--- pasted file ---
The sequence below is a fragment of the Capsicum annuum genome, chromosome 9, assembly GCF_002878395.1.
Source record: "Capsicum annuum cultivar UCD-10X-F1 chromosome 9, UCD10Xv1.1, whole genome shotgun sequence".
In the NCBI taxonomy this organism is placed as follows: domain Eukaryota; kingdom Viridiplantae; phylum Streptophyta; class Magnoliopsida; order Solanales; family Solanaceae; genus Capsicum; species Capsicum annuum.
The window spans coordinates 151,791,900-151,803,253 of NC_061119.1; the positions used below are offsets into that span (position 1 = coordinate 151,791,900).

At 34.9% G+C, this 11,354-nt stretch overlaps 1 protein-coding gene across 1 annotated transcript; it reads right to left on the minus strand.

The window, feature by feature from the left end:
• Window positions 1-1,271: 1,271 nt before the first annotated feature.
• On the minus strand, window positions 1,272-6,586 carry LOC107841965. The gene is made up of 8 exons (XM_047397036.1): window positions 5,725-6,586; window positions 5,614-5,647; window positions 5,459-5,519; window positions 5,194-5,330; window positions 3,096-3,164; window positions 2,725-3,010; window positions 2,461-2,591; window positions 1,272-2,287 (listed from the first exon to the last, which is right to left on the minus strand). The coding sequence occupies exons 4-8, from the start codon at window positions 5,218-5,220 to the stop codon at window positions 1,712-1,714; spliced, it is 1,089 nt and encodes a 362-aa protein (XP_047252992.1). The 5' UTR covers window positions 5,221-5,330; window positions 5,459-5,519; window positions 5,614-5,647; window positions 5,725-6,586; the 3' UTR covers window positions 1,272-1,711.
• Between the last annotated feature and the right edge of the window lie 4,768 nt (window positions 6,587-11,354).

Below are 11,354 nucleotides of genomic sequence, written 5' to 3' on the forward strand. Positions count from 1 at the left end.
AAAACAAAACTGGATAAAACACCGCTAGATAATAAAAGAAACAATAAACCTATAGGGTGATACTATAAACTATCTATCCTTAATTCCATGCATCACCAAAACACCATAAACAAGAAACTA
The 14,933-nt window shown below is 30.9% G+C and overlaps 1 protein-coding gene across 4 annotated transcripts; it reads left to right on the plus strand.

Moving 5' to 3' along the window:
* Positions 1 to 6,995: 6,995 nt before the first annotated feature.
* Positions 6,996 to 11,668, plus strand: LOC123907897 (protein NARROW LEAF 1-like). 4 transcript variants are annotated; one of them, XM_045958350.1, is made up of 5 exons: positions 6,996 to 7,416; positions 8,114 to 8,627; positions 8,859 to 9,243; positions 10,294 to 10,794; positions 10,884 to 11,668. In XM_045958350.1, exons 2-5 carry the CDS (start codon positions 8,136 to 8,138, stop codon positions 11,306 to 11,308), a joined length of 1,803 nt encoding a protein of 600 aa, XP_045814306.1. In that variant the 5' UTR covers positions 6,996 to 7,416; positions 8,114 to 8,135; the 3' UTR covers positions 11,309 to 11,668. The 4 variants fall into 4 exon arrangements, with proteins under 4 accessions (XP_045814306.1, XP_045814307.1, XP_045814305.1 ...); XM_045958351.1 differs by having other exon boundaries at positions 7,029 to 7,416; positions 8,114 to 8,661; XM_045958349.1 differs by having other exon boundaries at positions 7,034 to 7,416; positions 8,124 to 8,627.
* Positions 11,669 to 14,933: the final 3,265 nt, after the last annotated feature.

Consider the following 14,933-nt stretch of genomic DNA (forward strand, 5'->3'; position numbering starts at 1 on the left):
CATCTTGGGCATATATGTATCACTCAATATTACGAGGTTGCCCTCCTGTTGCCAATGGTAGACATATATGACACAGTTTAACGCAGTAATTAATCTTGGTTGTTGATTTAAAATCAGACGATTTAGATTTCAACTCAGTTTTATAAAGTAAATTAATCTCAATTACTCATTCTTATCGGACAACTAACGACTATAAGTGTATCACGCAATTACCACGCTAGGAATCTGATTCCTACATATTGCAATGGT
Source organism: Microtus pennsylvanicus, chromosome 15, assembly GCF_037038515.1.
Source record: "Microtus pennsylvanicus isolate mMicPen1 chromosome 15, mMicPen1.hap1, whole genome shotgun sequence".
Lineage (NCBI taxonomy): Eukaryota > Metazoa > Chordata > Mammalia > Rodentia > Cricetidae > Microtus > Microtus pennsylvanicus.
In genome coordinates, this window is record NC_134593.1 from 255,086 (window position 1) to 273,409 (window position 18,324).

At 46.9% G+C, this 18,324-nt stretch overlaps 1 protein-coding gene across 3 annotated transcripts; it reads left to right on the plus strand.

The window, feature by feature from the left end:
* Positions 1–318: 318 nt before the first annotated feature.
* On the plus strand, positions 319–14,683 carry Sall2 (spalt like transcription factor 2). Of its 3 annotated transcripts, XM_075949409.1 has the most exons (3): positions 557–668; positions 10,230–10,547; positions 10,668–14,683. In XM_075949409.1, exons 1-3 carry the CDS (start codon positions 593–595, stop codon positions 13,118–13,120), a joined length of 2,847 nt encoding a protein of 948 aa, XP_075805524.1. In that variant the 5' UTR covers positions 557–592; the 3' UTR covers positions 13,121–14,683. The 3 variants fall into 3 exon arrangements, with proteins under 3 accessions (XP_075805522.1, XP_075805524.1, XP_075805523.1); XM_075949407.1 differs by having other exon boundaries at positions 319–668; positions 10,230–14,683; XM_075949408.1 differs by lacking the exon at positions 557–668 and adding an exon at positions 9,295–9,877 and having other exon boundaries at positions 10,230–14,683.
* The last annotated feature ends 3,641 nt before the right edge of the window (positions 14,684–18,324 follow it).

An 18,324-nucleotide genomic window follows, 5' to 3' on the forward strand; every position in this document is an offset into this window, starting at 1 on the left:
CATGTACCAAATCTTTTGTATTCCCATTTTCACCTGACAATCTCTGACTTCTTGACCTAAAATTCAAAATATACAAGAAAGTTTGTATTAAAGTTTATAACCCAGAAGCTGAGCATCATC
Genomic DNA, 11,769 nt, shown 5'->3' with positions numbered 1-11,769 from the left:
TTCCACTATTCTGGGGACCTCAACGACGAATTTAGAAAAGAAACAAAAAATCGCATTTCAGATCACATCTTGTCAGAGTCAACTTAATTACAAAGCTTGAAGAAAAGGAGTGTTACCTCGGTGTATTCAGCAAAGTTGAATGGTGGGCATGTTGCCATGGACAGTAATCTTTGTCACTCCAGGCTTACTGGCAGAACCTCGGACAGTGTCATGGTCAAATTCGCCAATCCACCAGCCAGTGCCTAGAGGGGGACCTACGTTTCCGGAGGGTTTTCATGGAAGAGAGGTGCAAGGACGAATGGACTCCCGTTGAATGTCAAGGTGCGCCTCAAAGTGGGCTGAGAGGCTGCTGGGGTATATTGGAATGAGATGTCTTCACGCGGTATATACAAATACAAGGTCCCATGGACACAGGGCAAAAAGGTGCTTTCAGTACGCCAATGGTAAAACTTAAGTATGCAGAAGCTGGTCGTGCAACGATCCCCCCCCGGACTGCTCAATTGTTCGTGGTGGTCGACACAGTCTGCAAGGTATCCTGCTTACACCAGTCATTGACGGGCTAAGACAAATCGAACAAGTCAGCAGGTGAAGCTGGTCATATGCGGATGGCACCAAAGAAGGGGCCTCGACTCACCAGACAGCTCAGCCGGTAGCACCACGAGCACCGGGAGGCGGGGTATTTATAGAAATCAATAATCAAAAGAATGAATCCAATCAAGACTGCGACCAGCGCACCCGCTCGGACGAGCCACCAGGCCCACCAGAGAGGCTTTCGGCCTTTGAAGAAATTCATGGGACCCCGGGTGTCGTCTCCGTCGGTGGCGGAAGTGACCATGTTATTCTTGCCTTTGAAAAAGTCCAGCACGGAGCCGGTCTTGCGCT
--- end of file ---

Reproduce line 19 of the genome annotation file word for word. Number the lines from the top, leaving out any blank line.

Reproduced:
Source organism: Microtus pennsylvanicus, chromosome 15, assembly GCF_037038515.1.